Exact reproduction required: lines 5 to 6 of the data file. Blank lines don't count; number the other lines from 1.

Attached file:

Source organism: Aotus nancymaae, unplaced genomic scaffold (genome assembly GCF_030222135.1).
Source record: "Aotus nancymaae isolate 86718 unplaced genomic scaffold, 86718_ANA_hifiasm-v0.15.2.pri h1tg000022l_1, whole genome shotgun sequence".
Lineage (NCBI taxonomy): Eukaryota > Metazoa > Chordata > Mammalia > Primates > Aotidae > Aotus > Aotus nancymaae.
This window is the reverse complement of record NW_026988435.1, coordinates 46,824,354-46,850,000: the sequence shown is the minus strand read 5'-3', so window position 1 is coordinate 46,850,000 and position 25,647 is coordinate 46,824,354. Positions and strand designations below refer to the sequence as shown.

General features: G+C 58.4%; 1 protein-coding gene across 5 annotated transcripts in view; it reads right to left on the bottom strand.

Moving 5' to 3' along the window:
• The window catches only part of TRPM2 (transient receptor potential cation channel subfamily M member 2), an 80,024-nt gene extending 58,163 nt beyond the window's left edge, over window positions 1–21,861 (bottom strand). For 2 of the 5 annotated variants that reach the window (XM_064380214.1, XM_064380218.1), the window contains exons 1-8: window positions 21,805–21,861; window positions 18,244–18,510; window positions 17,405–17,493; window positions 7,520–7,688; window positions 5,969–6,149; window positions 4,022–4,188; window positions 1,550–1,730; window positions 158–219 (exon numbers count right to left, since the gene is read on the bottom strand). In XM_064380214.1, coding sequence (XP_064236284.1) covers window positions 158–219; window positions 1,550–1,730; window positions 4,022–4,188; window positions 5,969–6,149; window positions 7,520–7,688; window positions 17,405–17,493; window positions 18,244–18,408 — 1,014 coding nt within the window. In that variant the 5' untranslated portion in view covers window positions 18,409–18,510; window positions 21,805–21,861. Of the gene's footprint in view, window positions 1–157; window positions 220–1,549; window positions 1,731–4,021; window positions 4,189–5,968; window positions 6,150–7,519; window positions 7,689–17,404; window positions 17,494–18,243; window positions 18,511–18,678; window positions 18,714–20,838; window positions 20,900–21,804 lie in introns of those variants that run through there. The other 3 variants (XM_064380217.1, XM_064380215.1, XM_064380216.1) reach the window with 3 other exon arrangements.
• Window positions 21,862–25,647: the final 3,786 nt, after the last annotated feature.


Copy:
General features: G+C 58.4%; 1 protein-coding gene across 5 annotated transcripts in view; it reads right to left on the bottom strand.

Moving 5' to 3' along the window: